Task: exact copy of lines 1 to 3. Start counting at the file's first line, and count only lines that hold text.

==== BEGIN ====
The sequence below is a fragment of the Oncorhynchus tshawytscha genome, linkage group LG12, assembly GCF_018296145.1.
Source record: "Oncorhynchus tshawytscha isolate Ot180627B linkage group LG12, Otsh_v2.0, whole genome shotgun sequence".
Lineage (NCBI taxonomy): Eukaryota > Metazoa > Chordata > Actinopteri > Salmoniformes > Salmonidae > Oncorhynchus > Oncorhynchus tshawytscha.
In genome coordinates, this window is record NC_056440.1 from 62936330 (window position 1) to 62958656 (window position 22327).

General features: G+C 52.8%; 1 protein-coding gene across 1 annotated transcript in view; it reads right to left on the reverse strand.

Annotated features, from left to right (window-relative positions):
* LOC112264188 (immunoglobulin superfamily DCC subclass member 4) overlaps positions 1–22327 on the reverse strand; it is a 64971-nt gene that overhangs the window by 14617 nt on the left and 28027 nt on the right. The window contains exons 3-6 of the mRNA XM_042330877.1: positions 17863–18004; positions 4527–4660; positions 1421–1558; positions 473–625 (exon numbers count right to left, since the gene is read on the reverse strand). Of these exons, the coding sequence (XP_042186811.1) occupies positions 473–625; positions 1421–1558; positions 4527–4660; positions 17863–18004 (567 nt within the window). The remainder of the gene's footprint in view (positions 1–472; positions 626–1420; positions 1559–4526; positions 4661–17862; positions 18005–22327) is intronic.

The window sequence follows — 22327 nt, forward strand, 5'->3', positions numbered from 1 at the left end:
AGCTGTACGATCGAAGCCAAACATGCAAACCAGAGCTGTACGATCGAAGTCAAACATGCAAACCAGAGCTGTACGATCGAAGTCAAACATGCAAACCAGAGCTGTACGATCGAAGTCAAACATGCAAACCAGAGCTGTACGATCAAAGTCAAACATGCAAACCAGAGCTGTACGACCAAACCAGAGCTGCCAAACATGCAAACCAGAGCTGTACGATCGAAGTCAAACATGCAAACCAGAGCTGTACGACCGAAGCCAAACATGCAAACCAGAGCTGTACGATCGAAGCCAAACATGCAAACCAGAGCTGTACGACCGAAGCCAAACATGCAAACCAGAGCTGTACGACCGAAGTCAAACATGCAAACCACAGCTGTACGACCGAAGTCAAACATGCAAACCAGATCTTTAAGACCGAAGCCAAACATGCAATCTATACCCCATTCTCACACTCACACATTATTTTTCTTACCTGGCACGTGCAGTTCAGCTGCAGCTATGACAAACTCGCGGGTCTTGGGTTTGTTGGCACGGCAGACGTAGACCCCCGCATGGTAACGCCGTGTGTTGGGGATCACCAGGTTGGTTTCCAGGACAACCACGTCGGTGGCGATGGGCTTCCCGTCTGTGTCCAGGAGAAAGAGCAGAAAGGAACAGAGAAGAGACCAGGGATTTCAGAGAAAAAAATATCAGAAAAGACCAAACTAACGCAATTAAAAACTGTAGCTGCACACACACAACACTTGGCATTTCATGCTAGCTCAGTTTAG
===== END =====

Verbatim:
The sequence below is a fragment of the Oncorhynchus tshawytscha genome, linkage group LG12, assembly GCF_018296145.1.
Source record: "Oncorhynchus tshawytscha isolate Ot180627B linkage group LG12, Otsh_v2.0, whole genome shotgun sequence".
Lineage (NCBI taxonomy): Eukaryota > Metazoa > Chordata > Actinopteri > Salmoniformes > Salmonidae > Oncorhynchus > Oncorhynchus tshawytscha.